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Cure Urinary Tract Infections (UTIs) with Echinacea

Updated on February 19, 2016
Purple coneflower (Echinacea) with butterfly. Butterflies love these flowers!
Purple coneflower (Echinacea) with butterfly. Butterflies love these flowers! | Source

Urinary tract infections (UTIs) are—you guessed it—infections caused by bacteria anywhere in the urinary tract. In general, the bacteria that enter the urinary tract are germs living in the large intestine. Most of the ladies will recall being advised to “wipe from front to back.” That’s why.

SYMPTOMS OF A URINARY TRACT INFECTION

Pain when urinating

Frequent urination, often with scant urine

Abdominal heaviness or tenderness

Cloudy or bad-smelling urine

Lower back pain in the area of the kidneys.

WHEN TO SEE A DOCTOR

If you have fever, nausea, and vomiting

If you have pain on one side of your back under your ribs

UTIs are particular cause for concern in people who have known kidney problems, a weak immune system, who are over 65, or who are pregnant or have diabetes. In these cases, you should seek professional medical care.

HOW TO CURE URINARY TRACT INFECTIONS WITH ECHINACEA

There are many excellent home remedies for UTIs. Many people drink cranberry juice. People who are member of Intentional Communities—which do a good deal of their own doctoring—tell me that they deal with UTIs by taking cranberry capsules and drinking lots and lots of a tea that combines uva ursi, corn silk, and marshmallow root. It works, too!

I myself never had a UTI in my life until I became diabetic. The sugar in the urine make the urinary tract more inviting to bacteria and promotes their growth.

The very first time I realized I had a UTI, I began taking Echinacea root tincture, a spoonful at a time. That is, in doses of around a tablespoonful. This dose gave relief in about an hour. To keep the infection from returning, I took a one-tablespoonful dose of Echinacea tincture three times a day, and the infection was gone in less than 24 hours.

For how to make your own Echinacea root tincture, see: http://blueheron.hubpages.com/hub/How-to-Make-Echinacea-Tincture-Growing-and-Using-Purple-Coneflower-for-Medicinal-Use.

Echinacea root can also be taken in capsules, in which case you should take four to six capsules three times a day, or as a decoction of the root, in which case you should drink three or four cups of the decoction each day. A decoction is simply a “tea” that is made by simmering the roots for 20-30 minutes, instead of merely steeping as for a regular tea.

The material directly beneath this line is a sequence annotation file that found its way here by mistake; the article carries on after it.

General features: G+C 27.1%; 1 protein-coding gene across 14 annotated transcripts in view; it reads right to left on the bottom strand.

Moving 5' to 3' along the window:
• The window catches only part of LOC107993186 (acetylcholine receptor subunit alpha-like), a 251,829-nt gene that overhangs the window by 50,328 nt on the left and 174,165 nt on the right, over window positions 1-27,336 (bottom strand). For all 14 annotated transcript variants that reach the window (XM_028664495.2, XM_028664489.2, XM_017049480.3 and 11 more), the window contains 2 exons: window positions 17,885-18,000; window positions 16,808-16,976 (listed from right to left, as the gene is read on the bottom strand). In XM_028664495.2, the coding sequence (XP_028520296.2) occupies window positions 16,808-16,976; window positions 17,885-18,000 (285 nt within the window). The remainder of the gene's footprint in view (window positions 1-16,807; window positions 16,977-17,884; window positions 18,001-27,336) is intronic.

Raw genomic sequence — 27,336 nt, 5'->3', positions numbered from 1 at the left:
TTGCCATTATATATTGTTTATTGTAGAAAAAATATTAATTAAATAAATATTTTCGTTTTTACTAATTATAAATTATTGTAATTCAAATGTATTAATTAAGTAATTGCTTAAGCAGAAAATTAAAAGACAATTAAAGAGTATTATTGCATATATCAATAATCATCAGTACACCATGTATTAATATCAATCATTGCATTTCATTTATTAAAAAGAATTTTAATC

To make a decoction of Echinacea, add one ounce of the dried root to one quart of water, bring to a boil, and simmer for 20-30 minutes. Strain and drink. Refrigerate the unused liquid for later.

BE SURE TO USE ECHINACEA ROOT

The portion of the Echinacea plant that has the most powerful medicinal properties is the ROOT! Many of the Echinacea capsules on the market today are a mixture of the root and “aerial portions”—the stem, leaves, and flowers. I have even seen Echinacea capsules for sale that contain only the “aerial portions,” and none of the root at all.

If you decide to use capsules, be sure to read the label. It may be necessary to visit a health-food store to obtain Echinacea capsules made with the pure root, rather than the whole plant.

Many health-food stores have a bulk herbs section, where you can by Echincea root, either dried and chopped, or in the dried powdered form. The dried chopped form may be made into a decoction, or even just washed down with water like pills. The dried powdered form may be mixed with hot water to make a tea. Use about one tablespoon of the powder to make a cup of tea. Or maybe a heaping tablespoon would be better.

Here is an important rule when using Echinacea: DON’T SKIMP ON THE DOSE. When in doubt, take too much rather than too little.

Echinacea has almost no flavor, though it may leave a kind of “gritty” feel in the mouth because it can be slightly numbing. Since you would probably prefer your Echinacea “tea” to have a pleasant taste, some of your other favorite herbs may be added: mint, chamomile, hibiscus flowers, or even a handful of dried cranberries. Corn silk would be a soothing addition, but it too has little flavor.

Here’s how to add these flavoring herbs: After the Echinacea decoction has simmered for 20-30 minutes, remove from heat and add your favorite flavoring herb. Cover and let stand for about 10 minutes. You have just made a combination tea and decoction! The combination tea and decoction is often used in preparing herbal medicines, because some ingredients must be simmered and others steeped.

And you have just made the quickest of all possible cures for UTIs!

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    • ladydeonne profile image

      Deonne Anderson 3 years ago from Florence, SC

      Very useful information on UTIs. The herbal home remedy could be a life saver for those who don't have insurance. Voted up and useful.

    • blueheron profile image
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      Sharon Vile 3 years ago from Odessa, MO

      Sometimes UTIs strike on evenings or weekends, when you can't get to the doctor. If you take Echinacea, you may be surprised to find that you don't need to see the doctor after all. I found it took only two hours to get relief, after one dose--but it comes back if you don't take additional doses.

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